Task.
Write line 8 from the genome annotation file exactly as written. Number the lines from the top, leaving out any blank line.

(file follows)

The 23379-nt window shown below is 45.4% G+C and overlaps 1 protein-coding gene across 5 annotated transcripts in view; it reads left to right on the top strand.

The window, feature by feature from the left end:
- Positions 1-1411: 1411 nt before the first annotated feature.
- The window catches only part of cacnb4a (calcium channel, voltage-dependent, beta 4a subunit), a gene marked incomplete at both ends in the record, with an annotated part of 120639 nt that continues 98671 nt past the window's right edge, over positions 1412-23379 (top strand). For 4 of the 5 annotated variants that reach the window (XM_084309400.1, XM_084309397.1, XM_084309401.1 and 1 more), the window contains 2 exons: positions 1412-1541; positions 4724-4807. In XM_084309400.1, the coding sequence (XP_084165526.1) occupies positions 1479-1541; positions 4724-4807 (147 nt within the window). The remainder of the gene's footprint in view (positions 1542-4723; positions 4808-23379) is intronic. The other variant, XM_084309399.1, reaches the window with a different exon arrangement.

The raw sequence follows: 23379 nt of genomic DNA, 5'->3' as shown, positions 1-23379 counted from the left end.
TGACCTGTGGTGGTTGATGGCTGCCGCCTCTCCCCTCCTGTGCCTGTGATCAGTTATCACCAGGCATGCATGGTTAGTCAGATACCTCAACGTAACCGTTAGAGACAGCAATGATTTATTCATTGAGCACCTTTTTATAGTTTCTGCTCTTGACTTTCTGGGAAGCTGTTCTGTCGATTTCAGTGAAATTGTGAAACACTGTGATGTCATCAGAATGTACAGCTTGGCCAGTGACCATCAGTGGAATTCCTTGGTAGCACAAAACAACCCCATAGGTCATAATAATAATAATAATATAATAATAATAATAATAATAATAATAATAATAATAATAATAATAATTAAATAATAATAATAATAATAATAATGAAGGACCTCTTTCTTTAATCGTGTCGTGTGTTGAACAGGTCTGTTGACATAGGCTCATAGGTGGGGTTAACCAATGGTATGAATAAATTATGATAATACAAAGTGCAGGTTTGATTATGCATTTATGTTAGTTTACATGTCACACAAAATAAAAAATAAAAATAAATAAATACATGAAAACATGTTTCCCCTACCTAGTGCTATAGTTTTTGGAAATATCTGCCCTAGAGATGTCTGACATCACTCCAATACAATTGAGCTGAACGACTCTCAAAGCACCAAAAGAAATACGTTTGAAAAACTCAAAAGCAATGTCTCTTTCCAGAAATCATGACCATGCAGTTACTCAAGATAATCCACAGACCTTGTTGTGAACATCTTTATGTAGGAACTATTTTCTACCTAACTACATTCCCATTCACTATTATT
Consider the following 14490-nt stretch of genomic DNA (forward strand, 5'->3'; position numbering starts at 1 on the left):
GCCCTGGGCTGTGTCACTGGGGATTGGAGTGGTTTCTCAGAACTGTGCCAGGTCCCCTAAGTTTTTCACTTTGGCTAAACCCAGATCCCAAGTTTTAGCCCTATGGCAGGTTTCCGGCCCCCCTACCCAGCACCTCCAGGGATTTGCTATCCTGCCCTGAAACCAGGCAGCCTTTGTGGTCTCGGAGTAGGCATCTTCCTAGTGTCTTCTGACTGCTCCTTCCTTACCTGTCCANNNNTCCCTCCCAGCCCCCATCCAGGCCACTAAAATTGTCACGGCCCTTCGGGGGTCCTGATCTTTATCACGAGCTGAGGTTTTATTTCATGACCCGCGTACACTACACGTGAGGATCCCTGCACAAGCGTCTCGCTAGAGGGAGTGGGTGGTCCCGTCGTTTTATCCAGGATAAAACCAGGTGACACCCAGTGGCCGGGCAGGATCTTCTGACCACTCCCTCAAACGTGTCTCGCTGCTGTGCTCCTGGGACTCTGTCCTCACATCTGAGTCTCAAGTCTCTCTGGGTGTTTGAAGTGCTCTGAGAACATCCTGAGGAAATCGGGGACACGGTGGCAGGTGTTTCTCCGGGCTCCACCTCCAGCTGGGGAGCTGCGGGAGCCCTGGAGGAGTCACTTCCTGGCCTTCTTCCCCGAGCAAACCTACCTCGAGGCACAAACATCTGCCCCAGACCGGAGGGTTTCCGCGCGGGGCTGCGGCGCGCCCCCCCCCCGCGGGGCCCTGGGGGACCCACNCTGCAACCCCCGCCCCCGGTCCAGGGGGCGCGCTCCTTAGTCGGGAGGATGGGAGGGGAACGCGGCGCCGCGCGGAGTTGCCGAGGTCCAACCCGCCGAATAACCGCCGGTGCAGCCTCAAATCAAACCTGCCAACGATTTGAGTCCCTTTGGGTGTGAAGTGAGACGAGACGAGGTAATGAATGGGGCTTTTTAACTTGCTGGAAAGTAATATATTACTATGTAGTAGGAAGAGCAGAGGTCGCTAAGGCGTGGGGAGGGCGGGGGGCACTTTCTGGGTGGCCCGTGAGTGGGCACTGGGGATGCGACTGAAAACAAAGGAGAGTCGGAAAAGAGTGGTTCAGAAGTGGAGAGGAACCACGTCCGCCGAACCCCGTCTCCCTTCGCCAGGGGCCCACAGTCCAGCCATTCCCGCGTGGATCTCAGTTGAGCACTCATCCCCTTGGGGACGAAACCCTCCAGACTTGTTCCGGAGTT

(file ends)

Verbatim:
GCCCTGGGCTGTGTCACTGGGGATTGGAGTGGTTTCTCAGAACTGTGCCAGGTCCCCTAAGTTTTTCACTTTGGCTAAACCCAGATCCCAAGTTTTAGCCCTATGGCAGGTTTCCGGCCCCCCTACCCAGCACCTCCAGGGATTTGCTATCCTGCCCTGAAACCAGGCAGCCTTTGTGGTCTCGGAGTAGGCATCTTCCTAGTGTCTTCTGACTGCTCCTTCCTTACCTGTCCANNNNTCCCTCCCAGCCCCCATCCAGGCCACTAAAATTGTCACGGCCCTTCGGGGGTCCTGATCTTTATCACGAGCTGAGGTTTTATTTCATGACCCGCGTACACTACACGTGAGGATCCCTGCACAAGCGTCTCGCTAGAGGGAGTGGGTGGTCCCGTCGTTTTATCCAGGATAAAACCAGGTGACACCCAGTGGCCGGGCAGGATCTTCTGACCACTCCCTCAAACGTGTCTCGCTGCTGTGCTCCTGGGACTCTGTCCTCACATCTGAGTCTCAAGTCTCTCTGGGTGTTTGAAGTGCTCTGAGAACATCCTGAGGAAATCGGGGACACGGTGGCAGGTGTTTCTCCGGGCTCCACCTCCAGCTGGGGAGCTGCGGGAGCCCTGGAGGAGTCACTTCCTGGCCTTCTTCCCCGAGCAAACCTACCTCGAGGCACAAACATCTGCCCCAGACCGGAGGGTTTCCGCGCGGGGCTGCGGCGCGCCCCCCCCCCGCGGGGCCCTGGGGGACCCACNCTGCAACCCCCGCCCCCGGTCCAGGGGGCGCGCTCCTTAGTCGGGAGGATGGGAGGGGAACGCGGCGCCGCGCGGAGTTGCCGAGGTCCAACCCGCCGAATAACCGCCGGTGCAGCCTCAAATCAAACCTGCCAACGATTTGAGTCCCTTTGGGTGTGAAGTGAGACGAGACGAGGTAATGAATGGGGCTTTTTAACTTGCTGGAAAGTAATATATTACTATGTAGTAGGAAGAGCAGAGGTCGCTAAGGCGTGGGGAGGGCGGGGGGCACTTTCTGGGTGGCCCGTGAGTGGGCACTGGGGATGCGACTGAAAACAAAGGAGAGTCGGAAAAGAGTGGTTCAGAAGTGGAGAGGAACCACGTCCGCCGAACCCCGTCTCCCTTCGCCAGGGGCCCACAGTCCAGCCATTCCCGCGTGGATCTCAGTTGAGCACTCATCCCCTTGGGGACGAAACCCTCCAGACTTGTTCCGGAGTT